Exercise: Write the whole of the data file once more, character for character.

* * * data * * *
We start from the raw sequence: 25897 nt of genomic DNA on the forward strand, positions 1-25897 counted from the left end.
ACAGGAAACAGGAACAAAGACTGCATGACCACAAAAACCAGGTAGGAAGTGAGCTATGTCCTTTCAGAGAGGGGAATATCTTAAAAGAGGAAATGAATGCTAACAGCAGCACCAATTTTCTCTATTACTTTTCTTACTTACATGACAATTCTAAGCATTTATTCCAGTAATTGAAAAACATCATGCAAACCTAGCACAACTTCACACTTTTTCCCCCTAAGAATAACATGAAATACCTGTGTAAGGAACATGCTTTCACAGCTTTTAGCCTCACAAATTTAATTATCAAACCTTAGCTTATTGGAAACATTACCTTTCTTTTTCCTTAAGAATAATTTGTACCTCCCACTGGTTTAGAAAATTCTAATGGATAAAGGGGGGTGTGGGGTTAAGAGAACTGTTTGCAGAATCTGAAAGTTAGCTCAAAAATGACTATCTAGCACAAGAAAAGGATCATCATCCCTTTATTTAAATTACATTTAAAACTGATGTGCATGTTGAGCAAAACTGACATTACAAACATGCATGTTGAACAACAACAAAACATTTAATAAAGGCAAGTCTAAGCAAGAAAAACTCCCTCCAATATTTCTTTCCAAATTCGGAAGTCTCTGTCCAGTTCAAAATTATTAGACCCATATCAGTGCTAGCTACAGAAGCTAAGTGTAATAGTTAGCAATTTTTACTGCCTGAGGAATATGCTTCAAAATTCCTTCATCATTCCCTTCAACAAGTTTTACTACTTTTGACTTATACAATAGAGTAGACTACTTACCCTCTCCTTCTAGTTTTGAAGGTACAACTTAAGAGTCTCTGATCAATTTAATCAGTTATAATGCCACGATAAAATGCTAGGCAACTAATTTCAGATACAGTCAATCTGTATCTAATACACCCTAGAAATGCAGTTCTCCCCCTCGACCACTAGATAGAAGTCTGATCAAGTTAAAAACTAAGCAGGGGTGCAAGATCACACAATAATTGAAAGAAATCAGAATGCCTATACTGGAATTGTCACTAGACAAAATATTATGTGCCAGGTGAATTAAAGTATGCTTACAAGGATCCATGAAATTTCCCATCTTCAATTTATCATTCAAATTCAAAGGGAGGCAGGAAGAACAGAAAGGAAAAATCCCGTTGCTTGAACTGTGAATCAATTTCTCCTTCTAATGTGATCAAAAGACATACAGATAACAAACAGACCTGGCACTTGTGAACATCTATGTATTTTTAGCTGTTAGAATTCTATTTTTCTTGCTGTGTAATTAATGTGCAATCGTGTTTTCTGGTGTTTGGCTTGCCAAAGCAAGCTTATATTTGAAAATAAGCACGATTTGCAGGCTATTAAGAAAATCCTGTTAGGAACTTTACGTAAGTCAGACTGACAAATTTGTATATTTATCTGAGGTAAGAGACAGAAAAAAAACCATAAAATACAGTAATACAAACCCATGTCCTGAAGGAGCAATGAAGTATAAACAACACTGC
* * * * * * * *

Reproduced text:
We start from the raw sequence: 25897 nt of genomic DNA on the forward strand, positions 1-25897 counted from the left end.
ACAGGAAACAGGAACAAAGACTGCATGACCACAAAAACCAGGTAGGAAGTGAGCTATGTCCTTTCAGAGAGGGGAATATCTTAAAAGAGGAAATGAATGCTAACAGCAGCACCAATTTTCTCTATTACTTTTCTTACTTACATGACAATTCTAAGCATTTATTCCAGTAATTGAAAAACATCATGCAAACCTAGCACAACTTCACACTTTTTCCCCCTAAGAATAACATGAAATACCTGTGTAAGGAACATGCTTTCACAGCTTTTAGCCTCACAAATTTAATTATCAAACCTTAGCTTATTGGAAACATTACCTTTCTTTTTCCTTAAGAATAATTTGTACCTCCCACTGGTTTAGAAAATTCTAATGGATAAAGGGGGGTGTGGGGTTAAGAGAACTGTTTGCAGAATCTGAAAGTTAGCTCAAAAATGACTATCTAGCACAAGAAAAGGATCATCATCCCTTTATTTAAATTACATTTAAAACTGATGTGCATGTTGAGCAAAACTGACATTACAAACATGCATGTTGAACAACAACAAAACATTTAATAAAGGCAAGTCTAAGCAAGAAAAACTCCCTCCAATATTTCTTTCCAAATTCGGAAGTCTCTGTCCAGTTCAAAATTATTAGACCCATATCAGTGCTAGCTACAGAAGCTAAGTGTAATAGTTAGCAATTTTTACTGCCTGAGGAATATGCTTCAAAATTCCTTCATCATTCCCTTCAACAAGTTTTACTACTTTTGACTTATACAATAGAGTAGACTACTTACCCTCTCCTTCTAGTTTTGAAGGTACAACTTAAGAGTCTCTGATCAATTTAATCAGTTATAATGCCACGATAAAATGCTAGGCAACTAATTTCAGATACAGTCAATCTGTATCTAATACACCCTAGAAATGCAGTTCTCCCCCTCGACCACTAGATAGAAGTCTGATCAAGTTAAAAACTAAGCAGGGGTGCAAGATCACACAATAATTGAAAGAAATCAGAATGCCTATACTGGAATTGTCACTAGACAAAATATTATGTGCCAGGTGAATTAAAGTATGCTTACAAGGATCCATGAAATTTCCCATCTTCAATTTATCATTCAAATTCAAAGGGAGGCAGGAAGAACAGAAAGGAAAAATCCCGTTGCTTGAACTGTGAATCAATTTCTCCTTCTAATGTGATCAAAAGACATACAGATAACAAACAGACCTGGCACTTGTGAACATCTATGTATTTTTAGCTGTTAGAATTCTATTTTTCTTGCTGTGTAATTAATGTGCAATCGTGTTTTCTGGTGTTTGGCTTGCCAAAGCAAGCTTATATTTGAAAATAAGCACGATTTGCAGGCTATTAAGAAAATCCTGTTAGGAACTTTACGTAAGTCAGACTGACAAATTTGTATATTTATCTGAGGTAAGAGACAGAAAAAAAACCATAAAATACAGTAATACAAACCCATGTCCTGAAGGAGCAATGAAGTATAAACAACACTGC